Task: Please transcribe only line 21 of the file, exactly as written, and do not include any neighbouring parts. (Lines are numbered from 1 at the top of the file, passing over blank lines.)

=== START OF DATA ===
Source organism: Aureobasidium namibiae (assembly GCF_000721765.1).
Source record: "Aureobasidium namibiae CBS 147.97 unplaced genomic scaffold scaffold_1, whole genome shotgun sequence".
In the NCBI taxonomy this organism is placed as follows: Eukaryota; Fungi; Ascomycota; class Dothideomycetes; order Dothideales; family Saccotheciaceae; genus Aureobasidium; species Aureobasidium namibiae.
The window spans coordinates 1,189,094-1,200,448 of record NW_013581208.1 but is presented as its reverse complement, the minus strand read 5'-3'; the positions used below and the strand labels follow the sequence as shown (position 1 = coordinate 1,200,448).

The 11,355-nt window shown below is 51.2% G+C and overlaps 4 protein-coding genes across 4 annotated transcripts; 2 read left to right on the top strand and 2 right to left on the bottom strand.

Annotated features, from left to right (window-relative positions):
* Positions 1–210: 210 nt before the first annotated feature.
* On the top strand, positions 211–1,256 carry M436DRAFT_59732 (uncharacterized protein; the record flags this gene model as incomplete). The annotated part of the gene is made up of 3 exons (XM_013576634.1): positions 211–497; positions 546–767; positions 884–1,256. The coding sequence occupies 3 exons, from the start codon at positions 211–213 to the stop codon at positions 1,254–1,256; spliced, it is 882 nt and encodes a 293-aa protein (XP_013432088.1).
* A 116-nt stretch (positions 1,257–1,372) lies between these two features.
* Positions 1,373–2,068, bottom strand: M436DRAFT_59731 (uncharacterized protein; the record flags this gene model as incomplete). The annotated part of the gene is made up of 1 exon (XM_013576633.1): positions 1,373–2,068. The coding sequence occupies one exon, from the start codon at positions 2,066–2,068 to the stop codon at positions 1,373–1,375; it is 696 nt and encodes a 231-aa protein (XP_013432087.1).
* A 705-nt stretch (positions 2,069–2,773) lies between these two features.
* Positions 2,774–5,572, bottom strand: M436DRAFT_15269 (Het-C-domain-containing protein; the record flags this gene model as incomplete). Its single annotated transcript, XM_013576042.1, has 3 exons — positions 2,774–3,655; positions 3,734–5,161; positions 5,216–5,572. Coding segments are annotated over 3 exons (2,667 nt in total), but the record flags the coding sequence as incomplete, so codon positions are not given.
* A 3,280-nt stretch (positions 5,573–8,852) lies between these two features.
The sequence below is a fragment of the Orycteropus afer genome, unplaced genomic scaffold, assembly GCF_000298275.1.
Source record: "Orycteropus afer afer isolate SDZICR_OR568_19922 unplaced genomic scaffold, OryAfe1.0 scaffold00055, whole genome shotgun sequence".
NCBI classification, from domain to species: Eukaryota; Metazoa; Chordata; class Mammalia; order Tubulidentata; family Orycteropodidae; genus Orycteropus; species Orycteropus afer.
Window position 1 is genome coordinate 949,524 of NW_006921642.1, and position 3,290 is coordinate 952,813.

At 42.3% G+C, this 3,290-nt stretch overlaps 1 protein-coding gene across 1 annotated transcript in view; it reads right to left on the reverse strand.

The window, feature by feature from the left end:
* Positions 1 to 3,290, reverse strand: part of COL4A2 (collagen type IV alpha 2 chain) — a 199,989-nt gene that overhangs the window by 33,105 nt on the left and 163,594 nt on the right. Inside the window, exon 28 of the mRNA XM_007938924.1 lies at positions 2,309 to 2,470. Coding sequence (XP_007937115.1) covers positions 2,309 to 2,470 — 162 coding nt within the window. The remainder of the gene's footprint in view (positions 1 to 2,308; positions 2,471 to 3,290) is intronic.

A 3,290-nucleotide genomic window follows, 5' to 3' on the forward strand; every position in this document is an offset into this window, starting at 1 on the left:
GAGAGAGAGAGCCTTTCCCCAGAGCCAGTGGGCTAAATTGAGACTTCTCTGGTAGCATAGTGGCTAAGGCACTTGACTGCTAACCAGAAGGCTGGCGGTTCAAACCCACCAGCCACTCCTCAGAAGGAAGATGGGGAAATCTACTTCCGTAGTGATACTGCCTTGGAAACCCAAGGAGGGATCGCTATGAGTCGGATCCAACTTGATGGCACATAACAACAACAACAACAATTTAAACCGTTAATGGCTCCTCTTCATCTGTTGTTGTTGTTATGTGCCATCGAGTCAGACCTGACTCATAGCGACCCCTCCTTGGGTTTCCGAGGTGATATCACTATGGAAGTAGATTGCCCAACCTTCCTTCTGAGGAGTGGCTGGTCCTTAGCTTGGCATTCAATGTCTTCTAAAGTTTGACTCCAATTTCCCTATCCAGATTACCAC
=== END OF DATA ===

A 3,290-nucleotide genomic window follows, 5' to 3' on the forward strand; every position in this document is an offset into this window, starting at 1 on the left: